Seven Points to be Aware of for Durable Medical Equipment Company Compliance

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Durable medical equipment (DME) is particularly important for many Medicare beneficiaries. However, companies that manufacture and sell DME need to be careful because there are strict federal regulations outlining almost every aspect of the business. These include, among other things, identifying the products that qualify as DME and the nature of the relationship between a DME company and a physician.

Too often, DME companies end up inadvertently engaging in conduct that winds up serving as the basis for a federal healthcare fraud claim. In large part, this is because the rules for billing government programs such as Medicare, Medicaid and Tricare are very complex. Thus, even well-meaning companies can run afoul of the law. To avoid unwanted and unnecessary federal scrutiny, it is imperative that DME companies develop a comprehensive DME compliance program.

What Is DME Compliance?

DME companies are subject to strict federal oversight. The two organizations that primarily oversee DME companies are the U.S. Department of Health and Human Services’ Office of Inspector General (HHS-OIG) and the Centers for Medicare and Medicaid Services (CMS).

An organization is DME-compliant if it implements a system of review to ensure that all advertising and billing procedures comply with current federal laws and regulations. While a DME company has many compliance obligations, in recent years, the most common violations involve billing practices, marketing practices, and the payment of illegal kickbacks or referral fees.

How to Achieve DME Compliance

Companies are too often left guessing when it comes to complying with federal regulations. However, when it comes to DME compliance, the HHS-OIG provides a list of seven “fundamental elements” that every compliance program should include. Of course, these are subject to change, and companies seeking to achieve compliance should reach out to a federal healthcare fraud defense lawyer to check the current status of the law before developing a comprehensive DME compliance program.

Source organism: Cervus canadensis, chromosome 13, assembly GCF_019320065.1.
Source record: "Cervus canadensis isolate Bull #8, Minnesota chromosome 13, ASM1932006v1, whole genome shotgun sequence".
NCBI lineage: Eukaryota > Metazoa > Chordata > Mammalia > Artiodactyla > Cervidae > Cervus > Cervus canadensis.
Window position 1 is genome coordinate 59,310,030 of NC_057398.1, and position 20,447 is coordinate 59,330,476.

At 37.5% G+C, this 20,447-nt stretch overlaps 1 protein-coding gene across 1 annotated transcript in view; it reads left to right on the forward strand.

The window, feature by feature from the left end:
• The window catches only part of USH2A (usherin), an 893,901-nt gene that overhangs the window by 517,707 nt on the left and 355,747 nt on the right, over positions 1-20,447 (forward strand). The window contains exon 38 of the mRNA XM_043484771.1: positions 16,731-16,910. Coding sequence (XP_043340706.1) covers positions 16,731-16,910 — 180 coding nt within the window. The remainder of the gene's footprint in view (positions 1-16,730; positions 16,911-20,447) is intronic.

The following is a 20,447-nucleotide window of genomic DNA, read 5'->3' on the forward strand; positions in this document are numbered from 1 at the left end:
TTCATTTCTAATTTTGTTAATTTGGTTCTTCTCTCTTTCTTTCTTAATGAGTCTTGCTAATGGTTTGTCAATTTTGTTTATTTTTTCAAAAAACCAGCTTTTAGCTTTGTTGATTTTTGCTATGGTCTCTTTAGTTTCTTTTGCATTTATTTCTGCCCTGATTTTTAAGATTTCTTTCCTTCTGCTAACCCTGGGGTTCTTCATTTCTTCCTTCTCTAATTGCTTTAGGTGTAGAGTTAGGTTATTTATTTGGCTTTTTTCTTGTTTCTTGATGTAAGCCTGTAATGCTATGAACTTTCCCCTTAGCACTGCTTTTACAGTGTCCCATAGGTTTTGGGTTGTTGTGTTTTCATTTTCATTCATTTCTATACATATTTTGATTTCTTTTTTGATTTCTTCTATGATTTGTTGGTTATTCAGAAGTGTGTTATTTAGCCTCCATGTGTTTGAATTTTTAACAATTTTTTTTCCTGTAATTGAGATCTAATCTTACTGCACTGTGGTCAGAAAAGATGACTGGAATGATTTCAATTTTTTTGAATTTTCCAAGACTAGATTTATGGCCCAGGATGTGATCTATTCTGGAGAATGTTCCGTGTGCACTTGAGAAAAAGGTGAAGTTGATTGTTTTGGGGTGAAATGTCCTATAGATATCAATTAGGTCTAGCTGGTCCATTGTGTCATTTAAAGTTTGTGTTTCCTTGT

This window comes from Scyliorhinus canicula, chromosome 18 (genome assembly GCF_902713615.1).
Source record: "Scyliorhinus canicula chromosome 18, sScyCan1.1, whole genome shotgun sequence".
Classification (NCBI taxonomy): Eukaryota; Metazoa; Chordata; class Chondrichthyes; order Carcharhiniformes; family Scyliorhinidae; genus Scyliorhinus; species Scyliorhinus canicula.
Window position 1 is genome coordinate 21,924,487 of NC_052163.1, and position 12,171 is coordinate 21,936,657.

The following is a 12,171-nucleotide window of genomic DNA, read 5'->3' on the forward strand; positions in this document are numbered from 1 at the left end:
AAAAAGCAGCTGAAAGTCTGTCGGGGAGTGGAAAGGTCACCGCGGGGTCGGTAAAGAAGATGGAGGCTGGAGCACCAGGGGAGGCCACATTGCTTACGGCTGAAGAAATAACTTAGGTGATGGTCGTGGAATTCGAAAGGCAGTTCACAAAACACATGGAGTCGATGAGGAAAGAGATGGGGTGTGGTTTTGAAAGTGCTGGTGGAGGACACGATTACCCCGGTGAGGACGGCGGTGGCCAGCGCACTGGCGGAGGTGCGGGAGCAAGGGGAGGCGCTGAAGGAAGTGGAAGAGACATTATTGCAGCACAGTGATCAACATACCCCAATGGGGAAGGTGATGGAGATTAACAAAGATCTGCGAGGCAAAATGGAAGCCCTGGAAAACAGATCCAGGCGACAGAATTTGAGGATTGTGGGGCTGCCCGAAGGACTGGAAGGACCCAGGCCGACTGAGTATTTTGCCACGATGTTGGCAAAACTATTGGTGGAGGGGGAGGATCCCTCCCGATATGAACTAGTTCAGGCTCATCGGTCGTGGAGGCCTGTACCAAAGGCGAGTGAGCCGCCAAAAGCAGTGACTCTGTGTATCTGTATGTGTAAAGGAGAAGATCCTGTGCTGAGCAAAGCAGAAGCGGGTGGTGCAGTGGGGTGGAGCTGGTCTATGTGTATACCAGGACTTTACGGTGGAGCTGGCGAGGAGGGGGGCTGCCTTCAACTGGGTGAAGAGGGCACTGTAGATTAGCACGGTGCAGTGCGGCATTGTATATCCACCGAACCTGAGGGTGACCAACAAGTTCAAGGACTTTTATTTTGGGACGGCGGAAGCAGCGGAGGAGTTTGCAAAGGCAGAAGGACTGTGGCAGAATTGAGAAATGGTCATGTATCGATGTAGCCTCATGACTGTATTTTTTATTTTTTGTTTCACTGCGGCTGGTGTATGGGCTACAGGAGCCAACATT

Currently, the HHS-OIG has established the following seven elements to an effective DME compliance program:

1. Implement written policies, procedures and standards of conduct

According to the HHS-OIG, “[e]very compliance program should require the development and distribution of written compliance policies, standards, and practices that identify specific areas of risk and vulnerability.” These policies should be provided to all employees of the DEM company, as well as all other “individuals who are affected by the particular policy at issue,” including suppliers and independent contractors. The exact policies provided should reflect the nature of their role in the business. For example, suppliers and independent contractors may need a different set of policies than employees. Documents should be provided to non-employees when they first begin working with a DME company and should again be provided when there is a change to the policies.

The main thrust of these written policies is to convey the company’s commitment to complying with all state and federal laws and should “explicitly state the organization’s mission, goals, and ethical principles relative to compliance.” In addition, the HHS-OIG recommends that the following areas are included in the DME compliance policy documents:

  • Billing for items or services not provided;
  • Billing for items or services not ordered;